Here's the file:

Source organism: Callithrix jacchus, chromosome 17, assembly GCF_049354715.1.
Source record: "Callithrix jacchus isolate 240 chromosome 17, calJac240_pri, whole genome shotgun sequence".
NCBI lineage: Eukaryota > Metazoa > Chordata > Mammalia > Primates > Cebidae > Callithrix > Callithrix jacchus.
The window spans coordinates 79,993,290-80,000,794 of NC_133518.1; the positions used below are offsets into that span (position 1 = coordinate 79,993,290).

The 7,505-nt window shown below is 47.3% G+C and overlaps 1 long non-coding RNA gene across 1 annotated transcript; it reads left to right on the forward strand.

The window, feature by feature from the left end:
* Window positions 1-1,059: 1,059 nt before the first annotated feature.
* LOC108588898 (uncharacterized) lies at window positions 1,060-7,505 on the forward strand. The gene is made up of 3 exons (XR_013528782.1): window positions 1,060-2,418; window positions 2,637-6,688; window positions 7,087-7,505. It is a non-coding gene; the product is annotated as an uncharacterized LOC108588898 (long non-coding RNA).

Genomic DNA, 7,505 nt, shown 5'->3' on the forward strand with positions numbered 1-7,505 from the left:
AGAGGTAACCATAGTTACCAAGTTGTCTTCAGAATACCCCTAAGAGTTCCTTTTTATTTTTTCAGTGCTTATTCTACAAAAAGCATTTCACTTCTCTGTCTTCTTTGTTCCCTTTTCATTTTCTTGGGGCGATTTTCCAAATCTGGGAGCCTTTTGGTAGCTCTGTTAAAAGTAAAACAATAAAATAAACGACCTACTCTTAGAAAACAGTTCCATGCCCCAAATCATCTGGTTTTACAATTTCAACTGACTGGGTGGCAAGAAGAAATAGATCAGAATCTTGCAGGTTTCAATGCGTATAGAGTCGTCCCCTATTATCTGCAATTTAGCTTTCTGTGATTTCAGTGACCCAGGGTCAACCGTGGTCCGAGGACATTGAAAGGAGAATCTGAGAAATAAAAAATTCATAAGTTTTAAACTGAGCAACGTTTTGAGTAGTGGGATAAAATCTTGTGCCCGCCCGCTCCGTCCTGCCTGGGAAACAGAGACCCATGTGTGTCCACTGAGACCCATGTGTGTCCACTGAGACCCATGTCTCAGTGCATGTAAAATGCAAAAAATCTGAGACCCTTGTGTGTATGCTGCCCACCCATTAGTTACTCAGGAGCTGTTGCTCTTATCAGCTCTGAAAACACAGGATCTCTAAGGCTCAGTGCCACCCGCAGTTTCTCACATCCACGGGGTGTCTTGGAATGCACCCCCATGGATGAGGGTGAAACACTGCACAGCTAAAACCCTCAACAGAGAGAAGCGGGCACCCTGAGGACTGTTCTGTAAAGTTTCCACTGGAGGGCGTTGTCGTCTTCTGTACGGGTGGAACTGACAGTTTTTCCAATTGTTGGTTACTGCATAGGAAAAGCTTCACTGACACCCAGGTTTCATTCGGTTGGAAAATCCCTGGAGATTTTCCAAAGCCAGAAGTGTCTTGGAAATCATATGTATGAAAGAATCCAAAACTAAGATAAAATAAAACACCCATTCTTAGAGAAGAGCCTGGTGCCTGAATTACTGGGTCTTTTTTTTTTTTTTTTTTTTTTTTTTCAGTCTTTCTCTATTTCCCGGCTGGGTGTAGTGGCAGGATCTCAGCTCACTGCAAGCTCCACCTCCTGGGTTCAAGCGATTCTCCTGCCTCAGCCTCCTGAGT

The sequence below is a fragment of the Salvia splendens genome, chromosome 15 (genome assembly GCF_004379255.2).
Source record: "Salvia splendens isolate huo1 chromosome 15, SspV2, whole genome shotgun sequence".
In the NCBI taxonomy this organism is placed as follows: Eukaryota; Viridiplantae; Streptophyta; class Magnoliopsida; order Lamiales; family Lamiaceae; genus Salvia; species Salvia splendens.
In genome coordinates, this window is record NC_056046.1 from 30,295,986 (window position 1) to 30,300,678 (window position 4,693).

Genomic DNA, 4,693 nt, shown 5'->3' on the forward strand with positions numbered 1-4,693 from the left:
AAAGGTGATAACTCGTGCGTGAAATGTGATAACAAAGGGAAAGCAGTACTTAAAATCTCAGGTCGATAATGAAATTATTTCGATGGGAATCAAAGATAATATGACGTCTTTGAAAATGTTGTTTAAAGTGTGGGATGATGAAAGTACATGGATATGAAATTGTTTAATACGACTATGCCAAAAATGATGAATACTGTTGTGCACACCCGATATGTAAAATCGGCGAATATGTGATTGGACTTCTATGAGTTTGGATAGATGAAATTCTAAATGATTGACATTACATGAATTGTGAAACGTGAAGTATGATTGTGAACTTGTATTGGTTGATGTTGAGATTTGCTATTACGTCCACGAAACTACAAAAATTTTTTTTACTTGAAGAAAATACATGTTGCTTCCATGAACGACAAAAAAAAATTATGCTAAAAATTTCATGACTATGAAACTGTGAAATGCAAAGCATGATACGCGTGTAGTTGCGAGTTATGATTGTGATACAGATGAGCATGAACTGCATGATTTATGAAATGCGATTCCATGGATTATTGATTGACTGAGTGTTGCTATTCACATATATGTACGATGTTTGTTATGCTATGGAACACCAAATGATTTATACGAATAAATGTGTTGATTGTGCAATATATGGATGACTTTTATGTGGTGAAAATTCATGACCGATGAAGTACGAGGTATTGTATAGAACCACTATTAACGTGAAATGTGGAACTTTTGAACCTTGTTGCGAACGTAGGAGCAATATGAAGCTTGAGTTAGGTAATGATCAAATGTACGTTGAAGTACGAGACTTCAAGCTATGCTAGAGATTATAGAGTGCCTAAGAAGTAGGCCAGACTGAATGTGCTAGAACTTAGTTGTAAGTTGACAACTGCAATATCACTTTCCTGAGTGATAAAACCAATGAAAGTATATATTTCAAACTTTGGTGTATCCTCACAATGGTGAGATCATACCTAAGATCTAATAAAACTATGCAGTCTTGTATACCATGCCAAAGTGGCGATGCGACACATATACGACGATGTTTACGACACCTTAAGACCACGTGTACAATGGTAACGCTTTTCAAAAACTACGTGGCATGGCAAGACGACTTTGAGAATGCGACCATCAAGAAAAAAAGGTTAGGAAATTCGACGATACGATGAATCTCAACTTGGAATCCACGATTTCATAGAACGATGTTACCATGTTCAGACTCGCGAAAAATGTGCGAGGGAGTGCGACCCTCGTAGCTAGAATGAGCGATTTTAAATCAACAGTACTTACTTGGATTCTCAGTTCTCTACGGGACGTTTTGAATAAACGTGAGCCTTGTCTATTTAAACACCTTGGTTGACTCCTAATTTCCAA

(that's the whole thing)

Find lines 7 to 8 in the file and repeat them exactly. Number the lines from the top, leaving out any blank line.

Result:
* Window positions 1-1,059: 1,059 nt before the first annotated feature.
* LOC108588898 (uncharacterized) lies at window positions 1,060-7,505 on the forward strand. The gene is made up of 3 exons (XR_013528782.1): window positions 1,060-2,418; window positions 2,637-6,688; window positions 7,087-7,505. It is a non-coding gene; the product is annotated as an uncharacterized LOC108588898 (long non-coding RNA).